Maneuverability of a pusher and barge system under empty and full load conditions

Abstract

A pusher–barge system (P/B) has been one of the main transportation systems particularly for rivers and inland waterway services. Since a P/B normally sails in restricted waters such as a sharp bend in a river, the maneuverability is important for safe navigation. Although the barge draft changes drastically with an increase of the amount of cargo, the draft of the pusher which normally equips a small ballast tank does not change so much. It indicates that the step appears or disappears around the pusher–barge connection due to the load condition of the barge. This phenomenon is a unique and interesting characteristic of a P/B. Therefore, this study aims to discuss the effect of the barge load condition on the maneuverability. For this purpose, the towing tank experiments were conducted under the empty and full load conditions of the barge, and the mathematical model to simulate maneuvering motions of the P/B was established. At that time, the hydrodynamic force data in the range of high yaw rate was made up by the CFD method. We found that the course stability of the P/B deteriorated with an increase of the barge draft. It is related to the change of the pressure filed spread over the pusher bow which is influenced by the wake shed from the barge. Besides, the simulation study revealed that the turning ability due to small steering was worse under the empty load condition than the full load condition of the barge. However, it appears to be improved with an increase of the steering angle.

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Acknowledgements

This study was supported by Grant-in-Aid for Young Scientists (B) of JSPS KAKENHI Grant Number 26820380. The authors would like to express their gratitude to the Grant-in-Aid.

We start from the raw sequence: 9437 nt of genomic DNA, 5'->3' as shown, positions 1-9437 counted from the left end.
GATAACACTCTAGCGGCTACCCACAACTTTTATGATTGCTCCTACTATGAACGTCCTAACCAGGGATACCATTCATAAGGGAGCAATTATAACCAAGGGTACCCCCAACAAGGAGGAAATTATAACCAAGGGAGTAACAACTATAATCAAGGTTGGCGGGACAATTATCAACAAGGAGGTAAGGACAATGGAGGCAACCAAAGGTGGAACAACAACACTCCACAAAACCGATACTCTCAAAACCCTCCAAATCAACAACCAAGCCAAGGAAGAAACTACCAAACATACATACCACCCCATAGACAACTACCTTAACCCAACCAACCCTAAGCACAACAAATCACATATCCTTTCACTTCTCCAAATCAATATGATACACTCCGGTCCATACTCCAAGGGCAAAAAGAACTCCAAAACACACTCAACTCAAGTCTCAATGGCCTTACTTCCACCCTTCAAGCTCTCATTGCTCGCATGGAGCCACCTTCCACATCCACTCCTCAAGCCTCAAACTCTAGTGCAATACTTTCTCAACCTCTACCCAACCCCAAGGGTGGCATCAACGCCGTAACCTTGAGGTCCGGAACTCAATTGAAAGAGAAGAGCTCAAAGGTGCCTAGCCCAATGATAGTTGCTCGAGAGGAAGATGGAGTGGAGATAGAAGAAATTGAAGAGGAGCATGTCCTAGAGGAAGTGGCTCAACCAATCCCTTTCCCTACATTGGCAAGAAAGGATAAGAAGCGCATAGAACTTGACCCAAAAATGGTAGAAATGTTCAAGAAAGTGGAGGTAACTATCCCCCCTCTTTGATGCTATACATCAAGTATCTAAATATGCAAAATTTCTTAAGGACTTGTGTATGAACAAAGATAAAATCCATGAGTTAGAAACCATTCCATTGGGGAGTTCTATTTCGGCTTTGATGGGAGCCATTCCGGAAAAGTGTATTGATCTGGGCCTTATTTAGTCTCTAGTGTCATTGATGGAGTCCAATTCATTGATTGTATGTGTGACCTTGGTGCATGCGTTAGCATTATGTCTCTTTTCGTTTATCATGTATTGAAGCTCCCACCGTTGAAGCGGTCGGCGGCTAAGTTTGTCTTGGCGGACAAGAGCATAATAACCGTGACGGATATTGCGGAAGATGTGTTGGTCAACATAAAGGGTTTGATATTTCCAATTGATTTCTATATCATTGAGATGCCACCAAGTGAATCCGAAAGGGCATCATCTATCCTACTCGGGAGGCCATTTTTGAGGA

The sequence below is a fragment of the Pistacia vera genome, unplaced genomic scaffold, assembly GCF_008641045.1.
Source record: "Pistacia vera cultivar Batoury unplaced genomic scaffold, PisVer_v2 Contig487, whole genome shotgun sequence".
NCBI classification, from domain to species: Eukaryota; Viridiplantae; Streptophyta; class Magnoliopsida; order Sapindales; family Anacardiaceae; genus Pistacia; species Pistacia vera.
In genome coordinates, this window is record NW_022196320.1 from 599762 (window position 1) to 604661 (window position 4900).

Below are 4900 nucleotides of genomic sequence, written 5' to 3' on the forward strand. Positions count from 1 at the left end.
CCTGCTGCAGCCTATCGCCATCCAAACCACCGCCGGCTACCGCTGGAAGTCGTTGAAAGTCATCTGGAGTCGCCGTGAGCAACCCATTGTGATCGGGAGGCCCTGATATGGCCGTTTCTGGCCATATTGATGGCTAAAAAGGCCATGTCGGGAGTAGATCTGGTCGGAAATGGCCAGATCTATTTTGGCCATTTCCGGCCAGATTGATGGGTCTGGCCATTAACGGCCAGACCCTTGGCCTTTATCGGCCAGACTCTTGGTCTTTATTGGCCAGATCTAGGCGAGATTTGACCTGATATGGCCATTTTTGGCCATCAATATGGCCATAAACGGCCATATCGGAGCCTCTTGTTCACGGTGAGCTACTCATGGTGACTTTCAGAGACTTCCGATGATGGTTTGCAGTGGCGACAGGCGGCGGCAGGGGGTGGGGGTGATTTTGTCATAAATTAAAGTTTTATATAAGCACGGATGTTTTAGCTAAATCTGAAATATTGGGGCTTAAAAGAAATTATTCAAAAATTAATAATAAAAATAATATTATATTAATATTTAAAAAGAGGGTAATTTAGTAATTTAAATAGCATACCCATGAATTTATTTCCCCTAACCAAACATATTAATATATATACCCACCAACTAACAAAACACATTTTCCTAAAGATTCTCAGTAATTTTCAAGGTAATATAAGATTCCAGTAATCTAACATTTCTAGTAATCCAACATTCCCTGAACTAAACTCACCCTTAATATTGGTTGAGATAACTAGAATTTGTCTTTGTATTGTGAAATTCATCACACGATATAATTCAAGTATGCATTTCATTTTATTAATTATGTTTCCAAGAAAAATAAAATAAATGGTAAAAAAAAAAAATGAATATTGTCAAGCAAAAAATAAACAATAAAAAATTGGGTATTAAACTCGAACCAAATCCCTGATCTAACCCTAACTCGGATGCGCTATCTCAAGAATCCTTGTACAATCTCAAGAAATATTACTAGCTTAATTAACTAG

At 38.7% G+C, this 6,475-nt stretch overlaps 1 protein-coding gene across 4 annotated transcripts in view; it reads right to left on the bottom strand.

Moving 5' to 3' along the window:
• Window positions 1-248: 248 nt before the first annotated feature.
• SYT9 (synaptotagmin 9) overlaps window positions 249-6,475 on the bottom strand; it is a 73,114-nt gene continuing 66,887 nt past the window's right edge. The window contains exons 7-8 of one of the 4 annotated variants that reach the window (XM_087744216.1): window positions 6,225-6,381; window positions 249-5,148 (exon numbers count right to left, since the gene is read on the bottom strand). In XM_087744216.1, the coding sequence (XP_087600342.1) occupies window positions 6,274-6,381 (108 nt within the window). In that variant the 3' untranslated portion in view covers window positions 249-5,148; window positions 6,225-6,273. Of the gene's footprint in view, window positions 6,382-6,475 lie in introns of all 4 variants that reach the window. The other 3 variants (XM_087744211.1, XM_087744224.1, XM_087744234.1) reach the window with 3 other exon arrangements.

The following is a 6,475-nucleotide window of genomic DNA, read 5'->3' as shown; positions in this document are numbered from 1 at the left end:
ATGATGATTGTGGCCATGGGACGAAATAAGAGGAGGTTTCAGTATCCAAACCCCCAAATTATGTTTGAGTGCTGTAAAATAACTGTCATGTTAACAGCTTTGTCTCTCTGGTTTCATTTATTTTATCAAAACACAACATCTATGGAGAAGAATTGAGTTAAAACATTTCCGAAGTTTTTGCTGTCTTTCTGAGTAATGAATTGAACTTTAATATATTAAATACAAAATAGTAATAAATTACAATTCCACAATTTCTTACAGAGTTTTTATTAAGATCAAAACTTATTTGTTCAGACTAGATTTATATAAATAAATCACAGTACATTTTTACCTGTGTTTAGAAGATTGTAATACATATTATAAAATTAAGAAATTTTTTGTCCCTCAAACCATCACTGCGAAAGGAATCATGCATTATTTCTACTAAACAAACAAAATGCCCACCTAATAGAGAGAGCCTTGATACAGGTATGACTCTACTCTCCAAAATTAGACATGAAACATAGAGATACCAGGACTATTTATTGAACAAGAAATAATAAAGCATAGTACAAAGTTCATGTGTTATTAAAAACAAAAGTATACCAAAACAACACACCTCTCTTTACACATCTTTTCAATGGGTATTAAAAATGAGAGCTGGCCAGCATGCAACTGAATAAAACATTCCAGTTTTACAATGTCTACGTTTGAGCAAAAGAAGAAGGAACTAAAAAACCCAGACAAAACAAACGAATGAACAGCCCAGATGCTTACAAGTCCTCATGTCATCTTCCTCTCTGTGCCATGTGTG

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Correspondence to Masaaki Sano.

Appendix

Appendix

Although the circular motion test (CMT) was conducted in the towing tank of Hiroshima University, there was a limitation on the range of the nondimensional yaw rate in CMT, i.e., \(|r^{'} | \le\) 0.2. There was inadequate data available to establish the mathematical model that is expected to simulate maneuvering motions up to larger yaw rates. Thus, CFD computations were carried out in order to make up for the hydrodynamic force data of the bare hull in large maneuvers up to \(|r^{'} | \le\) 0.8 in the same manner as that proposed by Yasukawa and Sano [21]. A least square method was applied to the result of CMT calculated by CFD and the force derivatives of Eq. 6 were identified. Only the nonlinear derivatives were picked up from them and employed as listed in Table 5. In terms of linear force derivatives, the experimentally derived values as listed in Table 4 are employed.

Figure 27 shows the comparison of the surge force, sway force and yaw moment at the midship of the bare hull between the measured plots and polynomial trendlines which were drawn based on the combination of these derivatives. They take into consideration the inertia term of mass like Fig. 12. The figure shows that the polynomial trendlines agree with the experimental plots up to \(|r^{'} | \le\) 0.2 and the surge and sway forces and yaw moment seem to be reasonably extrapolated up to larger yaw rates. The proposed mathematical force model employing the linear derivatives that are based on the experiment and the nonlinear ones that are based on CFD is validated.

Fig. 27
figure27

Comparison of the hydrodynamic forces and moment acting on the bare hull between the experimental plots and polynomial trendlines that are drawn by the mathematical force model employing the linear derivatives that are based on the experiment and the nonlinear ones that are based on CFD; subplots in the 1st row: pusher, subplots in the 2nd row: P/B(Empty), subplots in the 3rd row: P/B(Full)

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Sano, M., Yasukawa, H., Okuda, A. et al. Maneuverability of a pusher and barge system under empty and full load conditions. J Mar Sci Technol 23, 464–482 (2018). https://doi.org/10.1007/s00773-017-0485-3

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Keywords

  • Pusher and barge system
  • Barge load condition
  • Turning ability
  • Course stability
  • Towing tank experiment
  • Maneuvering simulation